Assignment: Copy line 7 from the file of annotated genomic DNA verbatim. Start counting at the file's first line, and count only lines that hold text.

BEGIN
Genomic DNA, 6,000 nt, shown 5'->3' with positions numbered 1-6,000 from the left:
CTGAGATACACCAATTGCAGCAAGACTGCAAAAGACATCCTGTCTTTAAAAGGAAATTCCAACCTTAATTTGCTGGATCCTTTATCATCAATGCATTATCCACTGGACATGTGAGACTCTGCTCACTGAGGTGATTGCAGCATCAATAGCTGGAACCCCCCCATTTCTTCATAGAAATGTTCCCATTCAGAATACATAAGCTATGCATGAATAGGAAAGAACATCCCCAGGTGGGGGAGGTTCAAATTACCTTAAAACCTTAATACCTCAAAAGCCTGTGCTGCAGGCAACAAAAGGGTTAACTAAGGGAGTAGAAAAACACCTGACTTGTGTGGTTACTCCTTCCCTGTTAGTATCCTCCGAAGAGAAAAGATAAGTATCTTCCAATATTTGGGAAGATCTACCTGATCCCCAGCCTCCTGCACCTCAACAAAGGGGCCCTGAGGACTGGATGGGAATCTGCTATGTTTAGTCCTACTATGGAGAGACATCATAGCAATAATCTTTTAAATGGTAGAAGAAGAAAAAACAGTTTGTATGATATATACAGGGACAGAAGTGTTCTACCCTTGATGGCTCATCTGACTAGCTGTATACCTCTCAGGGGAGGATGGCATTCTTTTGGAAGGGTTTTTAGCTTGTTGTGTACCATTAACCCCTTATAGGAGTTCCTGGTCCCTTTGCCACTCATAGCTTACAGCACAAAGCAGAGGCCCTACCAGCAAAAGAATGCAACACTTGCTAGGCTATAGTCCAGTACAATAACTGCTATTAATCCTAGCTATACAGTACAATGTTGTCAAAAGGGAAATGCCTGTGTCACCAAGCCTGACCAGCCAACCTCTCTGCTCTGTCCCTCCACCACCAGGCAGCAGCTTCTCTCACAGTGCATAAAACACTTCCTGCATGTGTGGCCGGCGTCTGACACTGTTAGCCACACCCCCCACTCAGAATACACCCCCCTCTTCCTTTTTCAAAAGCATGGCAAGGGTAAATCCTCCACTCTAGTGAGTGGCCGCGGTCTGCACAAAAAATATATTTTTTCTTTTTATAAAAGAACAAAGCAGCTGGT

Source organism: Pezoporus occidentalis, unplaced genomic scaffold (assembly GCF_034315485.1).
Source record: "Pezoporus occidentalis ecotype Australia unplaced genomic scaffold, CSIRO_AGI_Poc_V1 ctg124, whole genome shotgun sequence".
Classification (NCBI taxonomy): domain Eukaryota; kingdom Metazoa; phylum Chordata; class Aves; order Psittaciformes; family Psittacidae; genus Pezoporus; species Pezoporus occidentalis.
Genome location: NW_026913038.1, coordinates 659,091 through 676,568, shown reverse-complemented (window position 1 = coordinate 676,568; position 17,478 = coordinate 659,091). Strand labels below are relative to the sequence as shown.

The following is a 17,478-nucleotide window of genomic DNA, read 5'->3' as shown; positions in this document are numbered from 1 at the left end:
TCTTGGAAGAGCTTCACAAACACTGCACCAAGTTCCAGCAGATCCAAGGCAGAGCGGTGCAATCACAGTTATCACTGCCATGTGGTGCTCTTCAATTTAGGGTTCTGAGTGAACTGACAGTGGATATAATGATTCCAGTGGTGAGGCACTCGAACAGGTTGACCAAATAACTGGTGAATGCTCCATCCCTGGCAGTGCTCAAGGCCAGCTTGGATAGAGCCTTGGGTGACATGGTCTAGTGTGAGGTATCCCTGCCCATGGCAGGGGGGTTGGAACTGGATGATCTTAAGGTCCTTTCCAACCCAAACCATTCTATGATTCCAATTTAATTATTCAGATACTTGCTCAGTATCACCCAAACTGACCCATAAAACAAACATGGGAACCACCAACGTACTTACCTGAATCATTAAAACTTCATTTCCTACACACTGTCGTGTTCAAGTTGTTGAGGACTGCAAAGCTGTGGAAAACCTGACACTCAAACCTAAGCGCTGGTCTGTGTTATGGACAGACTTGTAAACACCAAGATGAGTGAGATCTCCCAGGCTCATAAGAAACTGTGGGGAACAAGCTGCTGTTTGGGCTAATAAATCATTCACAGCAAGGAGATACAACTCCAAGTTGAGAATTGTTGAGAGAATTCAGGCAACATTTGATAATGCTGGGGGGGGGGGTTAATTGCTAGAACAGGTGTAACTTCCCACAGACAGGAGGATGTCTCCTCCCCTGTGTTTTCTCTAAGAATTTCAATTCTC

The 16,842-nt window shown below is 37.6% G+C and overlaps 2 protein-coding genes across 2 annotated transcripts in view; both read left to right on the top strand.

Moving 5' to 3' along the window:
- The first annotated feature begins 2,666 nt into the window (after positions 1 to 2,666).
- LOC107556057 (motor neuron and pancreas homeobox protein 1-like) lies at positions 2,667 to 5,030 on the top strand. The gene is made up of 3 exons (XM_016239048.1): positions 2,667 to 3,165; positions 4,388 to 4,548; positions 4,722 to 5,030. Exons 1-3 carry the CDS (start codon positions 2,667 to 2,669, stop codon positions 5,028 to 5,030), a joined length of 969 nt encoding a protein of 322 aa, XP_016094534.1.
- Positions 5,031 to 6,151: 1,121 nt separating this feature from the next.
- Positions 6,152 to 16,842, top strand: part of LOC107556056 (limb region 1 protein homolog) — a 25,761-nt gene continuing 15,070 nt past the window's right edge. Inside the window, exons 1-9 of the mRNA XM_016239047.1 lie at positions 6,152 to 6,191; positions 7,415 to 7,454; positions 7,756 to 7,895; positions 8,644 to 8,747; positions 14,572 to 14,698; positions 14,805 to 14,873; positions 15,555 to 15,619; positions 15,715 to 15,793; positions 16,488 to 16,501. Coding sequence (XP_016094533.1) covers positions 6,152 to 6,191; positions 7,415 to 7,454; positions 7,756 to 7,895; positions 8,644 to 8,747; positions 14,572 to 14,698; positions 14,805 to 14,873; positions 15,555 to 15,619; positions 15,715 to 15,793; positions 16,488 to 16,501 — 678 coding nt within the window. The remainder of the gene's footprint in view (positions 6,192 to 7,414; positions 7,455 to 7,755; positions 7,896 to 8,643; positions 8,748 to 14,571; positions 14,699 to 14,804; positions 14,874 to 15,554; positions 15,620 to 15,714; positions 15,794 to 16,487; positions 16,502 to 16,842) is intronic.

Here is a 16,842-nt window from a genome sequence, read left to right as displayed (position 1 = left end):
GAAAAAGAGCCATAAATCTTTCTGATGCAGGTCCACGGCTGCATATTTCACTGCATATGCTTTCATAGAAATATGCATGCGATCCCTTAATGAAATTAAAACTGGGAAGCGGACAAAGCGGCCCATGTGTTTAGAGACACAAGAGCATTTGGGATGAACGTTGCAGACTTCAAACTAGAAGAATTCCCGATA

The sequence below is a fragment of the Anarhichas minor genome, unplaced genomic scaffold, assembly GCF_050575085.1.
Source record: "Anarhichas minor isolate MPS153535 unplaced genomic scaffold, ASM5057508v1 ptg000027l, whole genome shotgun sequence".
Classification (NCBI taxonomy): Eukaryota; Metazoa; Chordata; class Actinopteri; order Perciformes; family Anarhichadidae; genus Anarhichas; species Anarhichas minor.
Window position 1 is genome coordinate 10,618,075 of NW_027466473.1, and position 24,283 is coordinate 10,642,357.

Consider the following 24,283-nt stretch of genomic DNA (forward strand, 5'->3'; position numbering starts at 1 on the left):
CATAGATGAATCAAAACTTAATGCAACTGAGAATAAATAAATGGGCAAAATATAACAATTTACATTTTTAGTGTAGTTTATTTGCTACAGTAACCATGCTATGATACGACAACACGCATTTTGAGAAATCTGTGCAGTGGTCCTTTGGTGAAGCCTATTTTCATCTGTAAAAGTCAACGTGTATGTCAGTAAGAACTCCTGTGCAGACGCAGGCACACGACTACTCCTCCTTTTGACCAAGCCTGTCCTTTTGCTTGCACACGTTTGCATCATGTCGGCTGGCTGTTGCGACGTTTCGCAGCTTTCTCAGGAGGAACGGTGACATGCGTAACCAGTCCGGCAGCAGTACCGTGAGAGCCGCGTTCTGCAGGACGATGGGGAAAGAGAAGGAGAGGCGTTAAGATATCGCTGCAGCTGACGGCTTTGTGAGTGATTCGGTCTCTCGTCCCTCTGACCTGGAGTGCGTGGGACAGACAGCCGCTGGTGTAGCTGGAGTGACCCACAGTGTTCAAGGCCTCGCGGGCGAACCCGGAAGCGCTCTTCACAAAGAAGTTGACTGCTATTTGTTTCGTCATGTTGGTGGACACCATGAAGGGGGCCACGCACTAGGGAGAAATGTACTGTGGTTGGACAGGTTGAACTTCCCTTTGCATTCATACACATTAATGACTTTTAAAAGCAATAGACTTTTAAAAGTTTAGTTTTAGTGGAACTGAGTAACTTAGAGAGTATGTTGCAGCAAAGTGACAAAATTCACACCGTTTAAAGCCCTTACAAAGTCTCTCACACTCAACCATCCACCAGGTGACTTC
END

The following is a 17,478-nucleotide window of genomic DNA, read 5'->3' as shown; positions in this document are numbered from 1 at the left end: